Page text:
I often hear clients expressing worry that they might be wasting my time, that their problem isn’t “that bad,” that they know other people have had much worse experiences, etc. I think sometimes they imagine I’m ranking their difficult life experiences against other clients’ lives: add two points for being bullied in middle school, take away one for having a happy marriage, and so on. (I don’t, but it’s understandable that folks might imagine I’ve heard “worse” stories than theirs.)
The recently-released Weight Watchers “Kurbo” diet app for kids has received a lot of well-deserved criticism. The company’s responses–that the app is about promoting healthy choices, that it’s not a diet–have been terrific examples of diet culture’s current re-branding from prescribed restriction à la Jenny Craig to an illusion of abundance: you can eat as much as you want, as long as it’s “clean.” But anything that presents certain foods as “good” and others as “bad” is a diet.
Being a therapist in Colorado, I’ve heard more than a few comments from parents along the lines of, “I wish pot had never been legalized–now kids can get it so easily!” I understand the concern. Legalized marijuana has led to an increase in overall weed consumption in Colorado–among adults. It stands to reason that if parents are seeing more of their friends, neighbors, and loved ones enjoying legal pot, they’re going to worry about how easily their teenagers will be able to get their hands on it.
Someone asked about “relationship counseling” with their teen. I was struck by the phrasing because I tend to refer to it as “family therapy” when I work with parents and teens together, but I actually think relationship counseling is more accurate.
Sometimes in the mental health field, especially with teens, we dismiss certain behaviors as “attention seeking”–as if attention and connection aren’t deeply rooted human needs. We all need attention. We are meant to be social, to be seen by others, and to connect with others.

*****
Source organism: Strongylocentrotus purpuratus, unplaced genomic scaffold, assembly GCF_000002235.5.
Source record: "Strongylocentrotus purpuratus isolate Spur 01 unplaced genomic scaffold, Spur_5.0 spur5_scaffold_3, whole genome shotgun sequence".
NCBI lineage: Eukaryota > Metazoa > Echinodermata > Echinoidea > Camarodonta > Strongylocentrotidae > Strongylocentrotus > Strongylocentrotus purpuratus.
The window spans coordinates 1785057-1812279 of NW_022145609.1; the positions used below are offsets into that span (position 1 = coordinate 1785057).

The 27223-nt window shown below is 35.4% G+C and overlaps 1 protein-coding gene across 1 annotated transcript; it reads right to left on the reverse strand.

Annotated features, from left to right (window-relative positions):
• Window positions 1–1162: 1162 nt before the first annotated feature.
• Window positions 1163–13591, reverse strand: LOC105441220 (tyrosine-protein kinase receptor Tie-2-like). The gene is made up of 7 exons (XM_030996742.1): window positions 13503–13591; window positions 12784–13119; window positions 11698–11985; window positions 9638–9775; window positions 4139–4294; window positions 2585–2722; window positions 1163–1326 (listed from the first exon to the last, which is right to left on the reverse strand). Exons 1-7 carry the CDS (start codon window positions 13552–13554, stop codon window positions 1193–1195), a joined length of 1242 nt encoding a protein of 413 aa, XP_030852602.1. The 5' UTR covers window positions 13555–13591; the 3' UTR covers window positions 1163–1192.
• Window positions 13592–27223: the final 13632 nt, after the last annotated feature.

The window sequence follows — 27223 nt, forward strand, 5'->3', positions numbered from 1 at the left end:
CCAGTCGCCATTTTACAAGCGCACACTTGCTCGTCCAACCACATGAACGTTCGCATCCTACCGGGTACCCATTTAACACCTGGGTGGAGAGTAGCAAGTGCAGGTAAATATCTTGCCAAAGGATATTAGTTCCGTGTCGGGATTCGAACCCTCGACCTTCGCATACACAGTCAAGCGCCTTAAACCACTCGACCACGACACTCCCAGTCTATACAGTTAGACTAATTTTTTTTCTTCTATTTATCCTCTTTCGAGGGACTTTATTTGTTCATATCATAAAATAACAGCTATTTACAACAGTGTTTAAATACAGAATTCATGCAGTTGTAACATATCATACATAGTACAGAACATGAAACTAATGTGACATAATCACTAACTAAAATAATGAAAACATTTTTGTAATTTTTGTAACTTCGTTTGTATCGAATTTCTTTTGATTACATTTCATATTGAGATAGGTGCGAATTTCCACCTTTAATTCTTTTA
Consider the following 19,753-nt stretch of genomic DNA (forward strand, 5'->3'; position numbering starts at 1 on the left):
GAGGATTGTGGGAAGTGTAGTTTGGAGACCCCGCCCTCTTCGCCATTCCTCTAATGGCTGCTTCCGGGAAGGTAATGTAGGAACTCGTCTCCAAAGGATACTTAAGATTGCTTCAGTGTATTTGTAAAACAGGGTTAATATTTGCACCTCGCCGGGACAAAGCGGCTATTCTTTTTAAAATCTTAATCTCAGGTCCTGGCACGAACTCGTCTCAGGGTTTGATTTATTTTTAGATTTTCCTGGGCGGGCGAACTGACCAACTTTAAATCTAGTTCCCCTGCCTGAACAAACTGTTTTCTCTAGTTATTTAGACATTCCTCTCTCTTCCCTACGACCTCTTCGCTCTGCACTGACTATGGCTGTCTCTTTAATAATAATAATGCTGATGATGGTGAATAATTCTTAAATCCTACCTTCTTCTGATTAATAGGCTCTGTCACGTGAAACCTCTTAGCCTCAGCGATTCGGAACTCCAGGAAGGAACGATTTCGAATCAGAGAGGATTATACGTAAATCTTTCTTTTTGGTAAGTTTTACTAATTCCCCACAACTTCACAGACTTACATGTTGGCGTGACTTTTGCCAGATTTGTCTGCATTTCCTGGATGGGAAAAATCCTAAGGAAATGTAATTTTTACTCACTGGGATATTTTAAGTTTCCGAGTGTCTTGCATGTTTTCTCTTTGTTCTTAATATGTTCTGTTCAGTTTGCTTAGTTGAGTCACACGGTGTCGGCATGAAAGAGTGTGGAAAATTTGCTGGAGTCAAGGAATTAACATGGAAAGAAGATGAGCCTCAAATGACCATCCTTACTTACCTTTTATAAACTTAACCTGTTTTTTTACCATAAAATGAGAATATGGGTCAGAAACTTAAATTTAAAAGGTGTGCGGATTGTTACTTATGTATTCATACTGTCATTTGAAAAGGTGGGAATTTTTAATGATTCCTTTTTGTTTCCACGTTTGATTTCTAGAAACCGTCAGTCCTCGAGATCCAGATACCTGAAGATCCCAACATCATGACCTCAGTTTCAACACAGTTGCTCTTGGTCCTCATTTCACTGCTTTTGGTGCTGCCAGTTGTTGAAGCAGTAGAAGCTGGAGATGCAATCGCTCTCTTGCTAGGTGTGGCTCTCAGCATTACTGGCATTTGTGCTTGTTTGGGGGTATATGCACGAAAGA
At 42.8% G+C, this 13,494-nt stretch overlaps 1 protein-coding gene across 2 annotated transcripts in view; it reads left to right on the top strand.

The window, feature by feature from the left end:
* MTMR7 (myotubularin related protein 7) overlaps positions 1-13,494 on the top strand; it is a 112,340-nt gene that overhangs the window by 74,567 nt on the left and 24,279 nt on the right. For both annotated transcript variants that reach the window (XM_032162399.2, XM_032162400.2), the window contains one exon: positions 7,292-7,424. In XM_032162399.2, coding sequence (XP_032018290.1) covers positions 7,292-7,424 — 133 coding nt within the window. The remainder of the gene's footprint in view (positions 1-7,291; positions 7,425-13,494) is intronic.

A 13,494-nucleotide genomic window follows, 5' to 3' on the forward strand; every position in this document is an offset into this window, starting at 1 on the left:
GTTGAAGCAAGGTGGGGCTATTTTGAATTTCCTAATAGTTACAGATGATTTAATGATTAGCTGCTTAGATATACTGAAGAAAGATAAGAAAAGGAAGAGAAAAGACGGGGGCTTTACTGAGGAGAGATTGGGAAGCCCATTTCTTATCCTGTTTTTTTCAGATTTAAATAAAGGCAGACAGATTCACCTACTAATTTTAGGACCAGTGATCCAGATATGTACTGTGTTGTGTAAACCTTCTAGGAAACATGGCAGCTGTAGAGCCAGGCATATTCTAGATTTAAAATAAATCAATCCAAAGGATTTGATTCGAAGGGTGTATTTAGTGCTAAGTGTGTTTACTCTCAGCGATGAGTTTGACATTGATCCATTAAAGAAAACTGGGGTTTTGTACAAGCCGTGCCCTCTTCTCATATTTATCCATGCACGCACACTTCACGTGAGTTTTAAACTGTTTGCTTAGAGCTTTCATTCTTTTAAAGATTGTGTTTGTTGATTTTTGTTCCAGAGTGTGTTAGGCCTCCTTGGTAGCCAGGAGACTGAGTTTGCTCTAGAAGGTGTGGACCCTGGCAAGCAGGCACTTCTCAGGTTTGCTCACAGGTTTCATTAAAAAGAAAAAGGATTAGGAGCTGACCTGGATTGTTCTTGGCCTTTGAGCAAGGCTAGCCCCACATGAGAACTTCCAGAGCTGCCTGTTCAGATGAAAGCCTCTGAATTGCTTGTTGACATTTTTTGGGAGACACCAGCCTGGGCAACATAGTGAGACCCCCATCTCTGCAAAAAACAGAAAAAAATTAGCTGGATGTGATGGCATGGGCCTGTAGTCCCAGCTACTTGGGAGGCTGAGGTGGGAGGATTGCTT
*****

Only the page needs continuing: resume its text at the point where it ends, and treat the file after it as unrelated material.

We all need connection with ourselves, others, and deeper meaning. Many religious traditions can facilitate meeting these needs. My clinical interest in religious trauma stems from growing up in a tradition that prescribed a rigid understanding of deeper meaning, and often required us to sacrifice connection to ourselves and others. The theologian Paul Tillich said, “The opposite of faith is not doubt; it is certainty.” I first encountered this concept in Ann Lamott’s writing, which I read as an Evangelical teenager. It stopped me in my tracks. In the worldview of my childhood, faith and certainty were synonymous. There were right beliefs and wrong beliefs, and the more certain you could be of your right beliefs, the better.
I’ve been interested in how chronic illness impacts mental health for a long time. On the personal side, my husband began experiencing symptoms of an autoimmune disease early in our marriage, and received a formal diagnosis several years later. On the professional side, I’ve previously worked with several clients who had chronic pain, migraines, gastroparesis, and other physical conditions that seriously impacted their mental health.